I am an urban gardener through and through. My current garden is small, bowling alley-style yard in Toronto. Prior to this I maintained four very urban spaces: The rooftop of my building where I have been growing a wide assortment of edibles in containers for over a decade, a Guerrilla Garden on a very busy urban street corner (also about 10 years in the making), a community garden plot, and a local yardshare (new for 2010).
Since moving in, Davin has been taking morning cellphone photos of the yard. We’ve compiled shots taken between January and June into a quick timelapse movie that mark the changes thus far.
The last shot is dated for two days ago. We have since done even more work and you will notice when I update next that the ramshackle shed has been “decorated.” The images do not show the container garden on the porch, a tiny square raised bed, a thin shade garden, and the wall of succulents.
You can watch the video at a larger size and without the black bars around it on Flickr.
First up I need to clarify the meaning of the last post. A lot of people thought I was talking about gardening hardship, when I was actually talking about work deadlines. I was REALLY tired and not too with it when I wrote that post. Please excuse my lack of clarity.
Hardening off (back and forth forever) is certainly a pain in the butt, especially now that the kitchen floor is covered in trays and we can barely open the fridge door. However, my complaints were about NOT being able to garden rather than being overwrought by the work I have before me. Sitting at my desk and plugging away at a computer when there is a backyard out there that needs to be transformed into a garden is a certain kind of torture.
All I want to be do is garden!
But this is life as an adult so moving on….
It rained a lot this weekend, but I was out there anyway. It was my first weekend off (sort-of. Not really. But mostly.) since Xmas and I decided ahead of time that I was going to take full advantage rain or shine.
We got very wet and I’m suffering for it now, but at least the garden is starting to look like slightly more than an anthropological dig or an uprooted burial site on a television crime drama. Now it looks like a mud wrestling pit!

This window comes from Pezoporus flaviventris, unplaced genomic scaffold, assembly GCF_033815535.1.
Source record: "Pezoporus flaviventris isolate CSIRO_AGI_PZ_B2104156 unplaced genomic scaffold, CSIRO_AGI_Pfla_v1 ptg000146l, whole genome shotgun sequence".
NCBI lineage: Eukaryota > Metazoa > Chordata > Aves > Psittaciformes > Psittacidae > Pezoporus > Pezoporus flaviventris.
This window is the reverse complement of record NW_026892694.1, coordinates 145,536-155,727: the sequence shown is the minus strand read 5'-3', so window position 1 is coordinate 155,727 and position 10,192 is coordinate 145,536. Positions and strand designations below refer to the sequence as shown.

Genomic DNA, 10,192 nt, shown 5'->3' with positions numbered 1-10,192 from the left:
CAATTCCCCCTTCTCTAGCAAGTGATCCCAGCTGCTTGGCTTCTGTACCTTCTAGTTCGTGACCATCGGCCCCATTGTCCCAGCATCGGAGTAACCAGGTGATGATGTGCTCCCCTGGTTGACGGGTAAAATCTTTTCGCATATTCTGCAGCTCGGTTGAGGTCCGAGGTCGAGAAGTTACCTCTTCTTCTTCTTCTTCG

About a month ago we looked at a house with a yard and about 10 minutes after the viewing I tweeted that this was the next place I wanted to live. I could envision our life there and it looked rather nice.
We didn’t get the house. Or that yard. That yard. Yard…. Sweet, sweet yard. A nicely-sized (for Toronto) empty yard with a ramshackle shed. Sounds terrible, I know. But to me….
We proceeded to mope around with a major case of the sads for a month.
And then, out of the blue, we got it! One day I will tell the story (it’s a doozy), but I don’t think it is appropriate right now. What I can say for now is that I have the keys and we are moving in. Just like that. Pretty much overnight. We are still in shock. I figure we’ll be moved in and living there for a while before the shock of it wears off.
It’s a bit late in the season and I don’t have time to jump into gardening before winter sets in. It’s too bad, but then again, it will give me time to familiarize myself with how light moves through the space, and more time to plan. And you never know, there just might be some bulbs and surprise plants lurking underneath the surface. Either that or dead bodies. The yard is the lumpiest I have ever seen!
Our hypothesis is that the yard was once used as a vegetable garden but was then neglected for years. The grass probably just seeded itself over time. Either that or I am going to find some gnarly things when I stick my shovel into the ground next spring.
I’d love to show you more but I have to get back to packing asap. In the meantime, I leave you with one more photo of one of the few plants currently living in the yard that I plan to keep. It’s a little pear tree that the former occupants put in recently.
Oh and I’ve given the yard a name: Orto. I believe this approximately translates to kitchen garden in Italian. Please correct me if I am wrong.
p.s. Sorry about the quality of the images. I took them with my camera phone. Real photos soonish.
I’m not even sure how a whole sweet potato got in there in the first place, but this one really wanted to grow.
That giant pile of wood chips in the background is the result of a large weed tree that fell down and flattened a portion of our community garden, including our ramshackle compost bin. But Davin, our resident Compost Technician keeps plugging away at it, undeterred. Proof positive that one does not require a proper bin with four sides and a top to turn garden and kitchen waste into compost.
Davin took these photos of the Yardshare Garden the other day, using his iphone and an app called AutoStitch. The first image is a somewhat inaccurate representation of the garden as I believe what you are seeing is approximately 360 degrees in a straight line.
What is a yard share, you ask? Well, it works something like this: A neighbour has a yard, or a portion of a yard that they are not using, and they offer it up to gardeners in their community to use, typically with an agreement to share the bounty.
Hyperlocavore is one place to start if you are looking for a yard share in your area.
And I’ve added a Yardshare Garden tag if you’d like to follow along with the food we’ve got growing in ours.